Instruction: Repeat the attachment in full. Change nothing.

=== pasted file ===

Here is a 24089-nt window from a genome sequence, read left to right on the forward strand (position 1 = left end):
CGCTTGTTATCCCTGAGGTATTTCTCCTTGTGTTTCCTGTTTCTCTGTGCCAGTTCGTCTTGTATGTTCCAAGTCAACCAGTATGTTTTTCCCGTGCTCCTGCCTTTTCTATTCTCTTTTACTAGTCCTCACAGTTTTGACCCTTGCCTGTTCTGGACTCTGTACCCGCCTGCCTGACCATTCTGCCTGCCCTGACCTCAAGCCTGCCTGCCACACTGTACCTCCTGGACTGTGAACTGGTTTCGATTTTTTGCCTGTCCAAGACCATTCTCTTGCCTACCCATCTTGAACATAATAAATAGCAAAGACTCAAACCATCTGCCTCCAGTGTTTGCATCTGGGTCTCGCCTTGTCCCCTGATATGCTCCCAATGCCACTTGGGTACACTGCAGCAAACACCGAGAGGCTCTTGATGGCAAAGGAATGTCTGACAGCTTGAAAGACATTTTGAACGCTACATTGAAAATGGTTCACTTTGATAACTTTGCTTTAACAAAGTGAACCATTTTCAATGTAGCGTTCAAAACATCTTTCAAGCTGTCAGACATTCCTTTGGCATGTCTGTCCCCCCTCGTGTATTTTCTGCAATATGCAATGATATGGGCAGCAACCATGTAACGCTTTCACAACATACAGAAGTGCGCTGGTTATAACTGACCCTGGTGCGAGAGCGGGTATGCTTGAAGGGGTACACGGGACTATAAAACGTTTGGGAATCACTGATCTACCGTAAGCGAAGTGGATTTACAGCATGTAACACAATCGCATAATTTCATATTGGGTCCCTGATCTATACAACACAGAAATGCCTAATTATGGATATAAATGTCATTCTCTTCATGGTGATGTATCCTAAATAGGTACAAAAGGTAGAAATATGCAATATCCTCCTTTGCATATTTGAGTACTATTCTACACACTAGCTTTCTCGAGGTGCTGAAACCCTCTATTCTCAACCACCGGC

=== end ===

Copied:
Here is a 24089-nt window from a genome sequence, read left to right on the forward strand (position 1 = left end):
CGCTTGTTATCCCTGAGGTATTTCTCCTTGTGTTTCCTGTTTCTCTGTGCCAGTTCGTCTTGTATGTTCCAAGTCAACCAGTATGTTTTTCCCGTGCTCCTGCCTTTTCTATTCTCTTTTACTAGTCCTCACAGTTTTGACCCTTGCCTGTTCTGGACTCTGTACCCGCCTGCCTGACCATTCTGCCTGCCCTGACCTCAAGCCTGCCTGCCACACTGTACCTCCTGGACTGTGAACTGGTTTCGATTTTTTGCCTGTCCAAGACCATTCTCTTGCCTACCCATCTTGAACATAATAAATAGCAAAGACTCAAACCATCTGCCTCCAGTGTTTGCATCTGGGTCTCGCCTTGTCCCCTGATATGCTCCCAATGCCACTTGGGTACACTGCAGCAAACACCGAGAGGCTCTTGATGGCAAAGGAATGTCTGACAGCTTGAAAGACATTTTGAACGCTACATTGAAAATGGTTCACTTTGATAACTTTGCTTTAACAAAGTGAACCATTTTCAATGTAGCGTTCAAAACATCTTTCAAGCTGTCAGACATTCCTTTGGCATGTCTGTCCCCCCTCGTGTATTTTCTGCAATATGCAATGATATGGGCAGCAACCATGTAACGCTTTCACAACATACAGAAGTGCGCTGGTTATAACTGACCCTGGTGCGAGAGCGGGTATGCTTGAAGGGGTACACGGGACTATAAAACGTTTGGGAATCACTGATCTACCGTAAGCGAAGTGGATTTACAGCATGTAACACAATCGCATAATTTCATATTGGGTCCCTGATCTATACAACACAGAAATGCCTAATTATGGATATAAATGTCATTCTCTTCATGGTGATGTATCCTAAATAGGTACAAAAGGTAGAAATATGCAATATCCTCCTTTGCATATTTGAGTACTATTCTACACACTAGCTTTCTCGAGGTGCTGAAACCCTCTATTCTCAACCACCGGC